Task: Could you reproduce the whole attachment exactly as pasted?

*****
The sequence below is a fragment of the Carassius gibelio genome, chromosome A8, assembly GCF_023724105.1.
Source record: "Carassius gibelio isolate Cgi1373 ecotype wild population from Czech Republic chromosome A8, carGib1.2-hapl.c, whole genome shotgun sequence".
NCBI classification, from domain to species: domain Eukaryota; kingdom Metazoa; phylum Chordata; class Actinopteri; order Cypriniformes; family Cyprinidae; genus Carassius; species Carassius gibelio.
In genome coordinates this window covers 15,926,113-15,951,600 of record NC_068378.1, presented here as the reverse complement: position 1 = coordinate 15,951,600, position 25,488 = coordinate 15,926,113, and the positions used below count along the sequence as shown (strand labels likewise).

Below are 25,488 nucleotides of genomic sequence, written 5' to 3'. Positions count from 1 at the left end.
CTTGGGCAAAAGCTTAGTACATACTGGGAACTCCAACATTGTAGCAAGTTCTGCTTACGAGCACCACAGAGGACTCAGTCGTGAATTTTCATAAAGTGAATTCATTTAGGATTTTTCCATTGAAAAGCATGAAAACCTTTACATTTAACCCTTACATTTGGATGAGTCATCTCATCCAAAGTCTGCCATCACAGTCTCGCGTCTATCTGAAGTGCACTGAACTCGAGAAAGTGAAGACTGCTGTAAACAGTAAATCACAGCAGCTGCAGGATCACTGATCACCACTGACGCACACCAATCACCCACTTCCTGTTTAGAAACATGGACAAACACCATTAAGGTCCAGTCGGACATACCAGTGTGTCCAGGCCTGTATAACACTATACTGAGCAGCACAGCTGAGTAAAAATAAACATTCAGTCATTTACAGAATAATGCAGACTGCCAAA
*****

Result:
The sequence below is a fragment of the Carassius gibelio genome, chromosome A8, assembly GCF_023724105.1.
Source record: "Carassius gibelio isolate Cgi1373 ecotype wild population from Czech Republic chromosome A8, carGib1.2-hapl.c, whole genome shotgun sequence".
NCBI classification, from domain to species: domain Eukaryota; kingdom Metazoa; phylum Chordata; class Actinopteri; order Cypriniformes; family Cyprinidae; genus Carassius; species Carassius gibelio.
In genome coordinates this window covers 15,926,113-15,951,600 of record NC_068378.1, presented here as the reverse complement: position 1 = coordinate 15,951,600, position 25,488 = coordinate 15,926,113, and the positions used below count along the sequence as shown (strand labels likewise).

Below are 25,488 nucleotides of genomic sequence, written 5' to 3'. Positions count from 1 at the left end.
CTTGGGCAAAAGCTTAGTACATACTGGGAACTCCAACATTGTAGCAAGTTCTGCTTACGAGCACCACAGAGGACTCAGTCGTGAATTTTCATAAAGTGAATTCATTTAGGATTTTTCCATTGAAAAGCATGAAAACCTTTACATTTAACCCTTACATTTGGATGAGTCATCTCATCCAAAGTCTGCCATCACAGTCTCGCGTCTATCTGAAGTGCACTGAACTCGAGAAAGTGAAGACTGCTGTAAACAGTAAATCACAGCAGCTGCAGGATCACTGATCACCACTGACGCACACCAATCACCCACTTCCTGTTTAGAAACATGGACAAACACCATTAAGGTCCAGTCGGACATACCAGTGTGTCCAGGCCTGTATAACACTATACTGAGCAGCACAGCTGAGTAAAAATAAACATTCAGTCATTTACAGAATAATGCAGACTGCCAAA